Blog from Jane Marsh: Bringing Low-Cost Solar to Rural Communities

Many people believe that solar power is the future of energy production. However, implementing it is not always as straightforward as it may seem at first. More specifically, if people live in rural areas and can only afford low-cost solar installations, they typically have fewer overall options to consider. However, that’s starting to change, thanks to numerous targeted efforts.

The Biden Administration Aims to Reduce Solar-Related Boundaries

In the United States, President Joe Biden and his administration recently announced two plans aimed at minimizing some of the barriers that can stop people from taking advantage of solar power. The first involves subsidizing energy costs for low-income residents by connecting them with developers working on community solar projects. The Biden Administration believes this initiative could result in an additional 134 gigawatts of solar power for the nation.

Additionally, representatives from the Department of Housing and Urban Development (HUD) indicated it would assist rural housing authorities to increase energy efficiency and use the associated savings to improve HUD rental units.

It’s too early to say how much of an impact these efforts may have on making solar power more affordable. However, the initiatives sound promising and could have a long-term positive effect on making homes greener. The average American household pays $1,430 per year in electricity bills. That amount makes it easy to see why many would be eager to give solar a try, especially if they believed it would save them money over the long term.

Solar Power in Rural India Helps People Stay Healthy

Community improvements often result in domino effects. For example, when a rural area gets better mobile connectivity, emergency services become more effective in responding to disasters, and farmers and labor workers can stay increasingly productive.

A situation in India provides a useful illustration of how solar installations can pay off for people in unexpected ways. The residents of a rural village called Aharauli typically depend on cow dung and firewood for cooking and heating. However, those materials are significant air pollutants that can cause chronic health problems.

An initiative there has furthered a transformation whereby families use solar power for induction heating. The first round of financing came from community fundraising and a local bank loan. Continued work on the transition to solar meant that several of the homes in the village now have solar power to use for cooking and heating. Some of the beneficiaries specifically comment how they can breathe easier and have noticed other meaningful improvements.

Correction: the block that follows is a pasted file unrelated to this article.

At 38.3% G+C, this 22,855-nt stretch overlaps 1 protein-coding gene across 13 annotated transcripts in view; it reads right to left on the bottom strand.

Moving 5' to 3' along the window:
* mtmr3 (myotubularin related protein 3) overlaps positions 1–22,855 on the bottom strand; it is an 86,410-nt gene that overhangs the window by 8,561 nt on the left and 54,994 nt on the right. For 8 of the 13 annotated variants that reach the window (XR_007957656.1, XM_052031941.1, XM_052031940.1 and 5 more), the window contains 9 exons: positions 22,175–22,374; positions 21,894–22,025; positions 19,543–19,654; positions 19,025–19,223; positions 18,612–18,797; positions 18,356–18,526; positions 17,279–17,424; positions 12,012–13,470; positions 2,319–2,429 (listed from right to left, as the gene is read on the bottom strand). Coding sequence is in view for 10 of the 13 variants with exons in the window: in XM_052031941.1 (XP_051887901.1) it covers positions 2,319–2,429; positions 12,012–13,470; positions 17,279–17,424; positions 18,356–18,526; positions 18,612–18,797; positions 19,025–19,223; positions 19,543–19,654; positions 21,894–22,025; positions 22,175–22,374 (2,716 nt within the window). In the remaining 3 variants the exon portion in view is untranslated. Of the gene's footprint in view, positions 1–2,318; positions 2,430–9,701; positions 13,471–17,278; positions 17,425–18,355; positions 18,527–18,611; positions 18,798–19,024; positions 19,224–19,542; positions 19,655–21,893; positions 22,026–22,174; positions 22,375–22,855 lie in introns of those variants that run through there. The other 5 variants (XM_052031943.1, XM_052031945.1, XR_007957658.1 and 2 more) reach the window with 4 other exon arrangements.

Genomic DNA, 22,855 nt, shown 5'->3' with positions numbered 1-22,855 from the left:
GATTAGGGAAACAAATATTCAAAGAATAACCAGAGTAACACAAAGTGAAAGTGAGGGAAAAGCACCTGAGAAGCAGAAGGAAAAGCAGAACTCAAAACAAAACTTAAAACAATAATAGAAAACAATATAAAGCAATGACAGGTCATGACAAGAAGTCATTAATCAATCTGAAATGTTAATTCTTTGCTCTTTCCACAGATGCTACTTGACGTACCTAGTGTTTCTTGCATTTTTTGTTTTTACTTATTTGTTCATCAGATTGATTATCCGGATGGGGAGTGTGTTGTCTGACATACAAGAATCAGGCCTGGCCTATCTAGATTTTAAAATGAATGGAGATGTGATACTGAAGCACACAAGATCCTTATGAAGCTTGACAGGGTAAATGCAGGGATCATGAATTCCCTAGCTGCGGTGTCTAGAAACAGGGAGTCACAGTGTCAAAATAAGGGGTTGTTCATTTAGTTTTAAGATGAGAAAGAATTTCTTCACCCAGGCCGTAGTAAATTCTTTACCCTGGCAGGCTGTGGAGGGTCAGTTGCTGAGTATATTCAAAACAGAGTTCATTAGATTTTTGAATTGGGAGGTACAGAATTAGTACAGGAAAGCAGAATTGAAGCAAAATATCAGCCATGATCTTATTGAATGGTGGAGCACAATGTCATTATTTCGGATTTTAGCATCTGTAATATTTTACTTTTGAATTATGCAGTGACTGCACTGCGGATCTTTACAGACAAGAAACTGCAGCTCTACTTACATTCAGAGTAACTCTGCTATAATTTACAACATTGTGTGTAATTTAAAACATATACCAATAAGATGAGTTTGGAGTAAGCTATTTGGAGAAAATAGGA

When people in power have opportunities to help people in rural areas take advantage of solar energy, they must remember that the perks are often far-reaching for everyone involved. Thus, the affected communities could reap the rewards for the foreseeable future.

Solar Energy Improves Lives in War-Torn Yemen

A World Bank effort occurring from 2018 to 2022 called the Yemen Emergency Electricity Access Project (YEEAP) sought to bring solar power to those worst affected by the Yemen conflict, including many women and children. The war there meant that many areas had no power at all, and the electricity in others was highly unreliable.

Before the project began, the families who experimented with solar power often had negative results because they could only afford to work with suppliers who used low-quality equipment. However, this effort brought changes by utilizing microfinance institutions and providing partial subsidies to providers that made high-quality solar energy available to those who needed it.

This was a multifaceted effort that also enabled critical facilities, such as schools and hospitals, to get solar power. Additionally, more than 91,000 families in rural and peri-urban areas benefited from the results and received solar energy equipment.

Installing affordable solar energy in rural areas is not easy, and it can take many years to see the payoffs. However, as this example proves, solar power can be life-changing for helping people break free from their grid dependence

Affordable Solar Power in Rural Areas Requires a Creative Approach

There’s no universally best way to bring solar energy to the rural areas that need it. However, taking an individualized approach based on things like the most pressing issues in the community and the resources available there can help get the best results for everyone involved.

About the author: Jane works as an environmental and energy writer. She is also the founder and editor-in-chief of

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